| Thesis |The World of Teruo Sato |Person|The latter half
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  In the previous chapter, we showed a few viewpoints such as images and the world, the figures and the ground, objects and the settings, they all have following mutual relations between them. Images and the world are two essential elements which construct paintings. The image is created from one's representation and he or she makes their own world by arranging data from the universe that enters through the field while the painter is operating it, and establishes the image in it.
   In the process of completing a work an image becomes its main object according to the theme of a painting. Then, the setting will be created as a purpose of placing the object in its proper place and giving it a meaning in the painting.
   Among the main objects, some parts are technically emphasized so the audience will notice its existence, and then it becomes an actual figure on a canvas. And the part which is reinforced from the perimeter becomes its ground. Often the figure and the object, and the ground and the setting overlap.
   In a complete work, composition is set while the object and the setting are arranged to their appropriate places by the intention of the painter. The object and the setting become the element of the composition.
   There are two ways of constructing a composition: the first one is created by the mutual relationship between the setting where an object is placed and the object which corresponds to the figure, and the other one is by the mutual relationship between the object and painter's point of view.
   The latter is divided further into three elements such as the distance between the painter and the object, the direction of the object, the difference between the viewpoint of the painter and the object in terms of heights. The direction of the object is same as, in other words, the direction which the object holds in the painting. Also, the difference in heights is measured by the angle of depression and the angle of elevation in terms of the object. It may be suitable now to name the former fact objective element of the composition, the latter subjective element of the composition.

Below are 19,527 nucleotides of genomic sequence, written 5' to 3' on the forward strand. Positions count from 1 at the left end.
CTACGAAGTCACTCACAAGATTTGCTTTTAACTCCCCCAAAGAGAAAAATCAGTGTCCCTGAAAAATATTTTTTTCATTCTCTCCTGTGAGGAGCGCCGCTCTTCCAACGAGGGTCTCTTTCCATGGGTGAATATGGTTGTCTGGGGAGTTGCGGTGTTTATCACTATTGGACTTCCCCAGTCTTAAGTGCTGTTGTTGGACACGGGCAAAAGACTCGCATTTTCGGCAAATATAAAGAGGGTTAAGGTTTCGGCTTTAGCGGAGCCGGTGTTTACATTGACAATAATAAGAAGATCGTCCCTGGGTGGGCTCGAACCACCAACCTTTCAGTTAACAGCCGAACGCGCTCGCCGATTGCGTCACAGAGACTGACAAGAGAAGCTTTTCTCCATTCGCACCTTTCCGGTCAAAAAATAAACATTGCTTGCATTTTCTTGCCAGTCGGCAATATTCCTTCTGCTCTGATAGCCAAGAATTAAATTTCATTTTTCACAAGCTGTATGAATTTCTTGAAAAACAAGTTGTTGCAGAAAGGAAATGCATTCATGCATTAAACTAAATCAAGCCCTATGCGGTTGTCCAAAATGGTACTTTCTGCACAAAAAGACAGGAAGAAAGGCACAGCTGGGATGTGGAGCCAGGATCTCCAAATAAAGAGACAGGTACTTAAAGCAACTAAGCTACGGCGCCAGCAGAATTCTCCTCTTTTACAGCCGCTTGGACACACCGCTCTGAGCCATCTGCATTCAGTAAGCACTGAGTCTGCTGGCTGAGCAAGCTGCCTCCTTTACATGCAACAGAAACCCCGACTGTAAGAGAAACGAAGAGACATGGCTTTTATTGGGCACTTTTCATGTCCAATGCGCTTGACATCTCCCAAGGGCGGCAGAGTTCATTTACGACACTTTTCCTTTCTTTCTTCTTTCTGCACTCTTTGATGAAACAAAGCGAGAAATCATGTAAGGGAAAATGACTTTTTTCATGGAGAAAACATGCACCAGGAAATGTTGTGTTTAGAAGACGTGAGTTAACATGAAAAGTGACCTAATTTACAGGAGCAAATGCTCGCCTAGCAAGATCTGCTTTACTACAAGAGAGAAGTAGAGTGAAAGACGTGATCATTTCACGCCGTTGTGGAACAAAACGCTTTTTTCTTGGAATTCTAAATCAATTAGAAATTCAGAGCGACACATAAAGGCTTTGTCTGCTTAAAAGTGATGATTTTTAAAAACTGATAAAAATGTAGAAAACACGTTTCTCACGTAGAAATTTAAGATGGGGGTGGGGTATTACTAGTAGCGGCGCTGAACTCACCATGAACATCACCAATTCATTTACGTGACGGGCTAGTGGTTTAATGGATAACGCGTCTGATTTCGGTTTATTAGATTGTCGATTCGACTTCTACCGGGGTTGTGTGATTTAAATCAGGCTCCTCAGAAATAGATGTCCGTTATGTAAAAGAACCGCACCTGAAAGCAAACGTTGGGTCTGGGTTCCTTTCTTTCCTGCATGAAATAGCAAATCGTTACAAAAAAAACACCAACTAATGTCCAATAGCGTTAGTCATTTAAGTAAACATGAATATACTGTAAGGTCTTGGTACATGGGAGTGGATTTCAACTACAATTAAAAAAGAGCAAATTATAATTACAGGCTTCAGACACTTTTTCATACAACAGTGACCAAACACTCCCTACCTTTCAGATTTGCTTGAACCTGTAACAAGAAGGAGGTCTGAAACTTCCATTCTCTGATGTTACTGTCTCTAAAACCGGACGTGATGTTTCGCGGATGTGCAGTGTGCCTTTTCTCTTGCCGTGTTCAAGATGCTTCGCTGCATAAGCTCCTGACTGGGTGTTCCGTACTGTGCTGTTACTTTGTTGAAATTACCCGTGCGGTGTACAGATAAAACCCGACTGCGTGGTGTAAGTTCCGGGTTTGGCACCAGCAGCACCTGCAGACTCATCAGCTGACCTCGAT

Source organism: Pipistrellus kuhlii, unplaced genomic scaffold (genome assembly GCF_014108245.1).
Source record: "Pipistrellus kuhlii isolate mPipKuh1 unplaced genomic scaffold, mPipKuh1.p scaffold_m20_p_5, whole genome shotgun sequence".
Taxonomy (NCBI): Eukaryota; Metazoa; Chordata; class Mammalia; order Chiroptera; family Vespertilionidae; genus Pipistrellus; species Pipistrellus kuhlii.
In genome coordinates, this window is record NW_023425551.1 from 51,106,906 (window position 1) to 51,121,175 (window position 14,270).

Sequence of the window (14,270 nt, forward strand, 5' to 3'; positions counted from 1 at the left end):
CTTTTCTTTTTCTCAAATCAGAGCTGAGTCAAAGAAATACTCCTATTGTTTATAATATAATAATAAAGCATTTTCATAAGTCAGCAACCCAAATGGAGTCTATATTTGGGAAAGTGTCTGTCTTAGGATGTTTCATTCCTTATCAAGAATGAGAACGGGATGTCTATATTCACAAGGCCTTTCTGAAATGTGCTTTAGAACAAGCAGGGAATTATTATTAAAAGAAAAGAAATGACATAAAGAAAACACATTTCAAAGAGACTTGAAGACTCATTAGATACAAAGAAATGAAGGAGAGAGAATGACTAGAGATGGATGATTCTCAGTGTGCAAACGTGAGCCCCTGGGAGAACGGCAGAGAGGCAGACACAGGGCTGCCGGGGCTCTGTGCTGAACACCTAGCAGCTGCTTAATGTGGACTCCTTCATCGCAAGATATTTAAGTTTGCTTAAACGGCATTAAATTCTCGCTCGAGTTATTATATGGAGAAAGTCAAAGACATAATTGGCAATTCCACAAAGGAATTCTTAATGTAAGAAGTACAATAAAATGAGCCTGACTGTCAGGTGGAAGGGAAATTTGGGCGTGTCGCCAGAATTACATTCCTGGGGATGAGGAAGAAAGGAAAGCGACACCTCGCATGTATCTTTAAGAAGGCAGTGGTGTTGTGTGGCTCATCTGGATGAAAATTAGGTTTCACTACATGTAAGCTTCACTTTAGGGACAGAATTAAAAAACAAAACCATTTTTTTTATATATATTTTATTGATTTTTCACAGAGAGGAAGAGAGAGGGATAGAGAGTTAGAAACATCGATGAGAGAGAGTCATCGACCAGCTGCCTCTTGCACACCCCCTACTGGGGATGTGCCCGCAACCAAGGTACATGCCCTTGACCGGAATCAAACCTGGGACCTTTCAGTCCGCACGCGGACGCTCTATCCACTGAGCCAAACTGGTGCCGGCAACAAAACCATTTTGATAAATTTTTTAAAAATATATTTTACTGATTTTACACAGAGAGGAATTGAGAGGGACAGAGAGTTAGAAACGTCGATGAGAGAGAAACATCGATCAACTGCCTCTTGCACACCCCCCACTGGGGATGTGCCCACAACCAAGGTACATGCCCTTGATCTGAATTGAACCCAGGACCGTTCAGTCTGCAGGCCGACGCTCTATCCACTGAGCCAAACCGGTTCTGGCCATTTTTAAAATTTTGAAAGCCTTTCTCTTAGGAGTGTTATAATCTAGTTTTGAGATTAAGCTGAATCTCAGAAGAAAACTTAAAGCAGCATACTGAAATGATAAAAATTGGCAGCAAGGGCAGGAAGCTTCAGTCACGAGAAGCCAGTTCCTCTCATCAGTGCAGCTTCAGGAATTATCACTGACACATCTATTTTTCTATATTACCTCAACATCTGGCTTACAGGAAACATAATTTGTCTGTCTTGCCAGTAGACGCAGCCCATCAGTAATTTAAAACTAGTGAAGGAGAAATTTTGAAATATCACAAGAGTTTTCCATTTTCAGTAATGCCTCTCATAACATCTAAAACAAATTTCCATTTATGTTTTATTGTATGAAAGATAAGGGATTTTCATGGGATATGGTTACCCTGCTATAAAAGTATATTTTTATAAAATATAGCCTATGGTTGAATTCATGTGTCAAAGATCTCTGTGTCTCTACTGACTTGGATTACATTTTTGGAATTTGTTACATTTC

As for "The Sleeping People at the Underground Passage", a human body is drawn only as an object. And in the setting the underground passage appears only by outlines, it lacks an objective element of the composition.
   Therefore, a subjective element of the composition was fully used. This is the factor which gives remarkable characteristic to "The Sleeping People at the Underground Passage". Similarly the subjective element of composition was used on his later works such as, the painting of woman in the nude and the painting of the sea as a separate picture.

The Inheritance
The Inheritance ; 1974
The Neo-Pyramid Times
The Neo-Pyramid Times ; 1989

As for the painting of the sea, the setting is overwhelming and in the painting of the woman in the nude image, the object pops out to the front, so they both hold unbalanced objective element of composition. Therefore, a subjective element of composition was used more especially on these works.
   On the other hand, some of the integrated pictures such as "The Wilderness Series", the painting of Don Quixote, the painting of the racing horse, "The Inheritance", "The Neo-Pyramid Times" and so on, had its viewpoint of the painter fixed at the center of the painting. These are the ones on which the object and the setting keep an equilibrium state, and a subjective element of the composition was not used.
   A distance to the object shows an interest and a sense of closeness as a subjective element of the composition. This can be the most subjective element of all. If there is a strong interest toward the object, the distance is shortened, but if not the distance widens. Similarly, if there is a feeling that the object is a part of the self, distance is shortened, but if the object is taken as a social phenomenon, the distance widens. The difference in heights shows a degree of respect toward the object. If an object is drawn in the high place, the respect increases, if not pity increases.
   Since Sato did not respect the object of "The Sleeping People at the Underground Passage", the respectful composition is not seen. In the works 6 "Family", 7 "An Asthmatic", 8,15, 20, 33, and 34, the objects are placed in the comparatively horizontal direction. Sato might have felt the sense of existence from the object.

6 Family
6 Family ; 1955
7 An Asthmatic
7 An Asthmatic ; 1955
8
8 ; 1955
15
15 ; 1947
20
20 ; 1955
33
33 ; 1955
34
34 ; 1955

In "The Sleeping People at the Underground Passage", the close distance to the object is taken in some degree, so the sense of closeness of Sato shows in it. Furthermore, figures 8, 23, 24, 33, 34, 35, and others, the distance is rather approaching and something from the object might have allured interest from Sato.
 

23